Is there a better way to outsource?
That is the question that the US Air Force asked University of Tennessee researchers. As part of a research project funded by the Air Force, researchers studied some of the world’s most successful outsourcing relationships.
The findings? The world’s best did things a bit differently, starting with creating a strategic and highly collaborative relationship with their service providers to create value for the company outsourcing and the service provider. In short – creating the nebulous “win-win” relationship researchers coined as “Vested Outsourcing” – or simply “Vested” for short.
But what exactly is Vested? First and foremost, it is a fundamental business model paradigm shift in the ways in which a company that outsources and its suppliers do business. In a Vested agreement everyone works together on shared goals to drive innovation, create value and reward success. What Lean has done for manufacturing in changing the business world since 1990, the Vested movement is doing for outsourcing and business relationships.
The Vested business model uses a hybrid of outcome-based, shared-value principles and relational economics. In a Vested environment a company develops a common solution and a common bond with a supplier or service provider based on mutual advantage to achieve desired outcomes. The more successful the company that is outsourcing, the more successful the service provider—ergo Vested.
So how does it work? UT’s research outlined five key “rules” for a successful Vested agreement, setting the stage for companies to take their outsourcing relationships to the next level of collaboration and value. The Five Rules are featured in the book Vested Outsourcing: Five Rules That Will Transform Outsourcing, published in 2010 by Palgrave Macmillan. The rules and a brief explanation of them follow:
- Focus on outcomes, not transactions: Transaction-based approaches are widespread in today’s outsourcing business environment. Conventional outsourcing agreements are typically at a detailed per-transaction level, paying either for a business task or on a per-headcount basis. But these models are not necessarily the most cost-effective. Real weaknesses in transaction-based arrangements emerge when any level of added complexity, variability, and mutual dependency is part of the transaction. A transaction-based approach cannot produce perfect market-based price equilibrium in variable or multidimensional business agreements, such as global supply chains and complicated logistics arrangements. This is why organizations are exploring other types of sourcing business models, including outcome-based approaches, which is the basis of Vested.
- Focus on the WHAT not the HOW: Another departure from the conventional approach: Under Vested a company that is outsourcing specifies what it wants and moves the responsibility of determining how the work gets delivered to the service provider.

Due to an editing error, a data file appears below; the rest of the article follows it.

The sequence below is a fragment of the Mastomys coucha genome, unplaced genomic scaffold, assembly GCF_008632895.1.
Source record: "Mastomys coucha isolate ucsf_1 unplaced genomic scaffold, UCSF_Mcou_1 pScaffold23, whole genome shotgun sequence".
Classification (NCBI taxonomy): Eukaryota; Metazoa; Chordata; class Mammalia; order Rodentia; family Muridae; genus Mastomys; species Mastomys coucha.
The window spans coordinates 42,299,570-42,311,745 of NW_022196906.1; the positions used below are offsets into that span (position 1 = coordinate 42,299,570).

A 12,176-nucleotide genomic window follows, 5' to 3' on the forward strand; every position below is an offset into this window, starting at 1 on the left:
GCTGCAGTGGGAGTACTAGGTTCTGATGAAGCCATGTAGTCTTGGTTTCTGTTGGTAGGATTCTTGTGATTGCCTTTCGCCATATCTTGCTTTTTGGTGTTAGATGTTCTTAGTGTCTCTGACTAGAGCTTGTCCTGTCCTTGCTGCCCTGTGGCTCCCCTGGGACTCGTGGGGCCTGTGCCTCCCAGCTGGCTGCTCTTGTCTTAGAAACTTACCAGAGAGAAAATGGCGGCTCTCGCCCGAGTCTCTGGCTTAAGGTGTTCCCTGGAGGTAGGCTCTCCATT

- Clearly defined and measurable desired outcomes: Once mutually agreed-upon desired outcomes are established by the parties, the important work of monitoring and measuring comes into play. This rule ensures that the parties know when they have achieved their goals by clearly understanding how to measure and monitor success.
- Pricing model with incentives that optimize for cost/service tradeoffs: While there is no one-size-fits-all pricing model in Vested, the parties must have a properly structured pricing model that incorporates incentives for the best cost and service trade-off. A fair pricing structure is reached through cooperation, flexibility, and innovative thinking. Inherent in the Vested model are rewards for service providers to invest in process, service, or associated products that will generate returns in excess of agreement requirements.
- A governance structure with insight, rather than oversight: Governance with insight, collaboration and flexibility is the linchpin that makes all the rules work effectively together. That’s why this rule is perhaps the most important. A sound governance structure provides consistent management along with cohesive policies, processes, and decision rights that enable parties to work together effectively and collaboratively. A governance framework enables the parties to manage performance and achieve transformational results throughout the life of the agreement.
The first Vested book was followed by a more detailed manual describing how parties can bind their Vested agreement in a formal contract, as explained in The Vested Outsourcing Manual.
The Vested model works for companies both large and small, for government and non-governmental organizations – and even for charitable institutions.
To see eight examples of Vested in action, turn to the recently released book, Vested: How P&G, McDonald’s and Microsoft are Redefining Winning in Business Relationships.
Written by Kate Vitasek. Kate Vitasek is a faculty member at the University of Tennessee’s Center for Executive Education and is the author of Vested Outsourcing: Five Rules That Will Transform Outsourcing and The Vested Outsourcing Manual, both published by Palgrave Macmillan. A third book, Vested: How P&G, McDonald’s and Microsoft are Redefining Winning in Business Relationships, published in September.